Legends of Scotland – Tales From Splendour’s Wheelhouse ‘MacKinnon’s Cave’

MacKinnon’s Cave | Scottish legend | Scottish Cruises | Hebridean Cruise | Cruise Scotland |

Legends of Scotland – Tales From Splendour’s Wheelhouse. 

From mythical monsters and giants to clan chiefs with superhuman powers and tales of tragic, unrequited love, Scotland is a land filled with myths and legends. Splendour sails through the heart of where many of these stories are based and during the Year of Coasts and Waters we’re going to share some of our favourite stories with you.

MacKinnon’s Cave 

If you’re booked on one of our summer west coast cruises then well done – you can look forward to a holiday you’ll be talking about forever.

During summer our home port is Oban, and from there it’s just a short sail towards one of our favourite islands, Mull. So, if you’re lucky enough to be onboard Splendour as we sail past this glorious island ask Skipper Iain to point out MacKinnon’s Cave to you.

Named after Abbot MacKinnon, who legend says was hidden there in the 15th century, MacKinnon’s Cave is one of the deepest caves in the Hebrides. It became popular in 1773 when Dr Samuel Johnson and James Boswell measured it.

With this new-found popularity came notoriety and MacKinnon’s Cave began to gather an aura of its own. There are many legends surrounding this dark and mysterious place including Fingal’s Table. Fingal, refers to Finn MacCumhaill, an Irish giant who reputedly built a bridge from the Giant’s Causeway in Ireland to the island of Staffa, specifically Fingal’s Cave, which we’ll talk about in a future legend post. Anyway, Fingal’s Table would be fitting for a giant as it’s a large, flat slab of rock, which was used as an alter by hermits and early followers of the Christian church.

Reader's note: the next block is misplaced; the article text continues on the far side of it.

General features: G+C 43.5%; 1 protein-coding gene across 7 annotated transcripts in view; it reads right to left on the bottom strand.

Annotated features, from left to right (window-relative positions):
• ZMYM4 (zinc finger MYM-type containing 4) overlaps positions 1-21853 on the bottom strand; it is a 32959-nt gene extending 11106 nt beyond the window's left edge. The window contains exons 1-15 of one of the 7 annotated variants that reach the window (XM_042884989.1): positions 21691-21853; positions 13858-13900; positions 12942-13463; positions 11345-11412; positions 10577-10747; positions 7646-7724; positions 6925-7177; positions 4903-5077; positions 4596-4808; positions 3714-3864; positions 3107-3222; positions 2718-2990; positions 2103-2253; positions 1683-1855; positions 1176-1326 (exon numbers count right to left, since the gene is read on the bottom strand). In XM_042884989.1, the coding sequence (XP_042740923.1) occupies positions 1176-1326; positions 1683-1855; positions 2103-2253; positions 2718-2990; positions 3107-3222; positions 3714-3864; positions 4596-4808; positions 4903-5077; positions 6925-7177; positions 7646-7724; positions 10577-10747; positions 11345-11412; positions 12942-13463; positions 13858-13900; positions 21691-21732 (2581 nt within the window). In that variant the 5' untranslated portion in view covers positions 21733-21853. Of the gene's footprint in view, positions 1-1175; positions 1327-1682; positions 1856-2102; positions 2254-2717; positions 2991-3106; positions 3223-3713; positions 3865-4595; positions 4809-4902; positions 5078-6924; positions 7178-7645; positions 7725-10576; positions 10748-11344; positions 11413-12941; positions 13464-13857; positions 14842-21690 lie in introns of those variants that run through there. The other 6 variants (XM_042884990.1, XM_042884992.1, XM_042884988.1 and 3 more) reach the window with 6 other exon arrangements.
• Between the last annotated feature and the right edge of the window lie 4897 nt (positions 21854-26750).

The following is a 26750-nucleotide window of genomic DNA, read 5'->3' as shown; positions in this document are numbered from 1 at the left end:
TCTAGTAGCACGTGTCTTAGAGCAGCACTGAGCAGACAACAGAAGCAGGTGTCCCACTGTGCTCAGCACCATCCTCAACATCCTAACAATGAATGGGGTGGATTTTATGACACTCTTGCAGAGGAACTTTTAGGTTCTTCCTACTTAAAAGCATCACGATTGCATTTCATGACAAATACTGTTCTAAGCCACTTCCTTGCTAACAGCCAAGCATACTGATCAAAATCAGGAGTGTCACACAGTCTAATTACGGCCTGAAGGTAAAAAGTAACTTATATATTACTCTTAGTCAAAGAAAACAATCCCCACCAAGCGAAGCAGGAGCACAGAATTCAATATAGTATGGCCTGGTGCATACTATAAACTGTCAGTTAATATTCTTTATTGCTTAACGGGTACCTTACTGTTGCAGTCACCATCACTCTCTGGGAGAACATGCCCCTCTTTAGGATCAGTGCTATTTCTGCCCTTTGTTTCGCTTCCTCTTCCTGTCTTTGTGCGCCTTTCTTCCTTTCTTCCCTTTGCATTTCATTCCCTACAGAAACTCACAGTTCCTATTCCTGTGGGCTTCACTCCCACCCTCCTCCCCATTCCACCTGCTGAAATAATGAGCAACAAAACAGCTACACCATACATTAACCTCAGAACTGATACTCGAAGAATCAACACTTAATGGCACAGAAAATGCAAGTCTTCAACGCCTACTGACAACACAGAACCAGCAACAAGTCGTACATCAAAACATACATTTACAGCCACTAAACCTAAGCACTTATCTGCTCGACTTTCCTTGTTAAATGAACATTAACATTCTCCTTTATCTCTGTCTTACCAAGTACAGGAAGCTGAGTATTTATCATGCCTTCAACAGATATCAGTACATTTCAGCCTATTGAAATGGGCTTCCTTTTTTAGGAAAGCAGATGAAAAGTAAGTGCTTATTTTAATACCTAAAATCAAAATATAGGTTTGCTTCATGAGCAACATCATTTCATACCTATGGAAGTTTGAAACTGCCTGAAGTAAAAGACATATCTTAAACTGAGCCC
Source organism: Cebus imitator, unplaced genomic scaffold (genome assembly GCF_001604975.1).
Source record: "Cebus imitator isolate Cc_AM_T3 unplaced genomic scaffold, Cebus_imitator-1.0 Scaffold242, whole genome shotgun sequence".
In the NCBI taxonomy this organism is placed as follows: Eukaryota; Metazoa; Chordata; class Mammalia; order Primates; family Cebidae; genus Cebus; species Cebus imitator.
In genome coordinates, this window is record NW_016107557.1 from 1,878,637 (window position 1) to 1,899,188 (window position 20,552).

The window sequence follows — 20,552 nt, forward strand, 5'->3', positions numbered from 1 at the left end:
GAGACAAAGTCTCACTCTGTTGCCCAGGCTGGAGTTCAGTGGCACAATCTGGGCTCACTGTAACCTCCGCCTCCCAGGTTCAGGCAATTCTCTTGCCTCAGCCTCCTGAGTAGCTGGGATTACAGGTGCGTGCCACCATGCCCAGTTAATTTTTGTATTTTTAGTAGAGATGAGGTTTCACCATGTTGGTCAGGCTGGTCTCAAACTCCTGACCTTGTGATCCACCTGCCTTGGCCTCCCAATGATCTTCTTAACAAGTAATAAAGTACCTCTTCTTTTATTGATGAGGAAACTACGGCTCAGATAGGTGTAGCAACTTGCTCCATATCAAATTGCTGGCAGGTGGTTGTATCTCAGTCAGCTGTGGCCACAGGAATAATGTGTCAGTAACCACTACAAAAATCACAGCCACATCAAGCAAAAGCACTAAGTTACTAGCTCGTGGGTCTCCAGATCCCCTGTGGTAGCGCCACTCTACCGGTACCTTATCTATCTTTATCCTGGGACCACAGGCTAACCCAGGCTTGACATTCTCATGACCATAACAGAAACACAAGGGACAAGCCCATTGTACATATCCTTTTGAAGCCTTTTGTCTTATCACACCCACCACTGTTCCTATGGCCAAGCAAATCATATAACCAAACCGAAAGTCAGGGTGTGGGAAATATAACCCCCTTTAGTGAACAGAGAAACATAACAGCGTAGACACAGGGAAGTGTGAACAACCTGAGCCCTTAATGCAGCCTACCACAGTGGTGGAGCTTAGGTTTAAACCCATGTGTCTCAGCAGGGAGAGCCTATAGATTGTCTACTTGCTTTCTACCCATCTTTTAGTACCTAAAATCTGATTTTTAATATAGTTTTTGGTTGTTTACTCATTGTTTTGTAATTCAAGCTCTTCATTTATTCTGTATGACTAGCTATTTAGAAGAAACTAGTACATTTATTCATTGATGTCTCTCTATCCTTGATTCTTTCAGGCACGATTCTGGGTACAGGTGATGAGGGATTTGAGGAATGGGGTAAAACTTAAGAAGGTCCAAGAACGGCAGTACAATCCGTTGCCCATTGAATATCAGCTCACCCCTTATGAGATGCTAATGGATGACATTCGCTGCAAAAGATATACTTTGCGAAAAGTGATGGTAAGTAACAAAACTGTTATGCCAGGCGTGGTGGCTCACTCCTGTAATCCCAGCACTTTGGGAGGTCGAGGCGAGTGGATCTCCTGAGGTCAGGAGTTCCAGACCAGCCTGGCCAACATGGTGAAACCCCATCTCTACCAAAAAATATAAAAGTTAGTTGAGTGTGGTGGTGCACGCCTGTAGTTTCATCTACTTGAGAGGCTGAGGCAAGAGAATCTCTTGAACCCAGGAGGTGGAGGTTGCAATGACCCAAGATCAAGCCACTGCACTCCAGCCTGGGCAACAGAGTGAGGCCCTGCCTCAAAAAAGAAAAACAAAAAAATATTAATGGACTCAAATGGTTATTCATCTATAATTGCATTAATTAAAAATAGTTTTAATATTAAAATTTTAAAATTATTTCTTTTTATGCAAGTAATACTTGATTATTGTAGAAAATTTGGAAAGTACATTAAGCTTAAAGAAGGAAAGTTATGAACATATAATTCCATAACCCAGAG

Another story surrounds a piper who challenged local fairies to a piping competition in the cave. If you know anything about Scottish mythology you’ll know that challenging any of the ‘wee folk’ is a very bad idea. The piper started playing and walked into the cave, with his dog at his side. Only the dog returned crazed and hairless, the story goes the piper went right through the hill and came out at the other side of the headland at Tiroran on Loch Scridain.

Myth, legend or true story, we’ll never know. What we do know is the mystical attraction of MacKinnon’s Cave brings visitors to it time and time again….